Mavs' hopes still based on financial flexibilty

DALLAS – For all the talk about the Bank of Cuban being open, there were very few players the Mavericks would have considered acquiring if it meant sacrificing salary cap space this summer.

They ended up trading for reserve gunner Anthony Morrow. His career 3-point percentage (42.5) explains why the Mavs were interested in Morrow. The fact that he’ll count $0 against the cap after the Mavs renounce his rights this summer explains why they were willing to trade for him.

It needs to be a big summer for the Bank of Cuban. The Mavs’ front office made sure they’d be positioned to be major players this offseason by not doing anything that would dampen their powder.

“Flexibility has always played well for us,” president of basketball operations Donnie Nelson said, perhaps forgetting about whiffing on Deron Williams and scrambling to put together a temporary supporting cast last summer.

“We’ve had the good fortune of making two trips to the Finals, and those were two completely different teams," he said. "They only shared two common players. Flexibility has been an important piece for us. I think as the ceiling comes down a little bit on the new CBA, we’re in a good position to be really active in the market place.”

In other words, the Mavs don’t want to look at this summer as Dwight Howard or doom, although the dramatic big man will definitely be their top target. If the Mavs don’t win the Dwight sweepstakes, they still need to make moves that provide a foundation for the franchise’s future.

That could mean taking advantage of luxury tax-fearing teams desperate to dump salary. That could mean signing quality complementary players at affordable prices, constructing a supporting cast for the star(s) they can chase the following summer when the contracts of Dirk Nowitzki, Shawn Marion and Vince Carter expire.

“First of all, you guys make up the plans,” Mark Cuban said. “I tell you we’re going to be opportunistic. I tell you, based off of what we interpret in the CBA, that you can’t just go ahead and sign older players. The guys you do sign, if you make a mistake, it’s expensive to move them. Or you’ve got to give up a lot and not get a lot back.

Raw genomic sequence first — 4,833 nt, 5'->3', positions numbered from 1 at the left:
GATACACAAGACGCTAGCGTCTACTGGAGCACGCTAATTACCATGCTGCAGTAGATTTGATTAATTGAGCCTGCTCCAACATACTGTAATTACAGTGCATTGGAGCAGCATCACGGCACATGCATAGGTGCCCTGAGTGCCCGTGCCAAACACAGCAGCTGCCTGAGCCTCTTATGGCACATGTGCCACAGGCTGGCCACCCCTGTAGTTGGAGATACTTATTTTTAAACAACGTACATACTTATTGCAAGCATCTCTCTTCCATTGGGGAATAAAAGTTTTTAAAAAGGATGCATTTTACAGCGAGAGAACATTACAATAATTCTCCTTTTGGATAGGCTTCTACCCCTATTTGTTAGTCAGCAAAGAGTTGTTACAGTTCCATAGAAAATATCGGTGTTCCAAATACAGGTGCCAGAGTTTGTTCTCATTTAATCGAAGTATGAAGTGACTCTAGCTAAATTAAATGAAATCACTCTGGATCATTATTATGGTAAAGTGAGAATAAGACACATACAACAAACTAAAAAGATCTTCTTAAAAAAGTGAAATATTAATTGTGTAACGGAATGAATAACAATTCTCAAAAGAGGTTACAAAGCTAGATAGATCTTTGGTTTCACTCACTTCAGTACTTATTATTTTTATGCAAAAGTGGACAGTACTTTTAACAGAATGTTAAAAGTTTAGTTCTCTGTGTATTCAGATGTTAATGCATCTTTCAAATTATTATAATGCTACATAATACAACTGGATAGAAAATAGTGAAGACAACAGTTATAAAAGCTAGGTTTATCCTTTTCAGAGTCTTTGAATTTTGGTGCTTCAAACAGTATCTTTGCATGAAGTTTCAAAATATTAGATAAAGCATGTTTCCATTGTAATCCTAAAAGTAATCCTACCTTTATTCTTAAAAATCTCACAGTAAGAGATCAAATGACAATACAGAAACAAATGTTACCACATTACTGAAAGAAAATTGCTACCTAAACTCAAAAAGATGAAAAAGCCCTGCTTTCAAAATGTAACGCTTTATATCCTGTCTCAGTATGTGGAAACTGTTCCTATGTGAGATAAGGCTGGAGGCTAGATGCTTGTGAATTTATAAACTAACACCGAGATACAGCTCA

“From there, we say we’re opportunistic. And that’s what you’ve heard me say every day since we walked in the door. You can’t expect any one thing to happen, because it never does. We have cap room; we’ll see what happens. We’ll try to be opportunistic; we’ll see what happens.”

The Mavs must begin building some continuity again, but they have to balance that goal with leaving enough financial wiggle room to acquire a player capable of being a franchise centerpiece for a contender.

But this can just be another summer of signing guys to one-year deals and acquiring expiring contracts. That wouldn’t play well with the Mavs’ frustrated fan base or with Nowitzki, who has vented repeatedly about the problems that come with so many new, temporary teammates and has made it clear that he doesn’t want to finish his career chasing the final playoff seed in the West.

“We certainly feel for all of our fans and some of the frustrations that have taken place this year,” Nelson said. “Whether it’s them or Dirk or some of the guys in the locker room or ownership on down to management or coaches, we are committed to bringing a championship back to Dallas. Whether it’s the short term or the long term, we’ll make it happen.”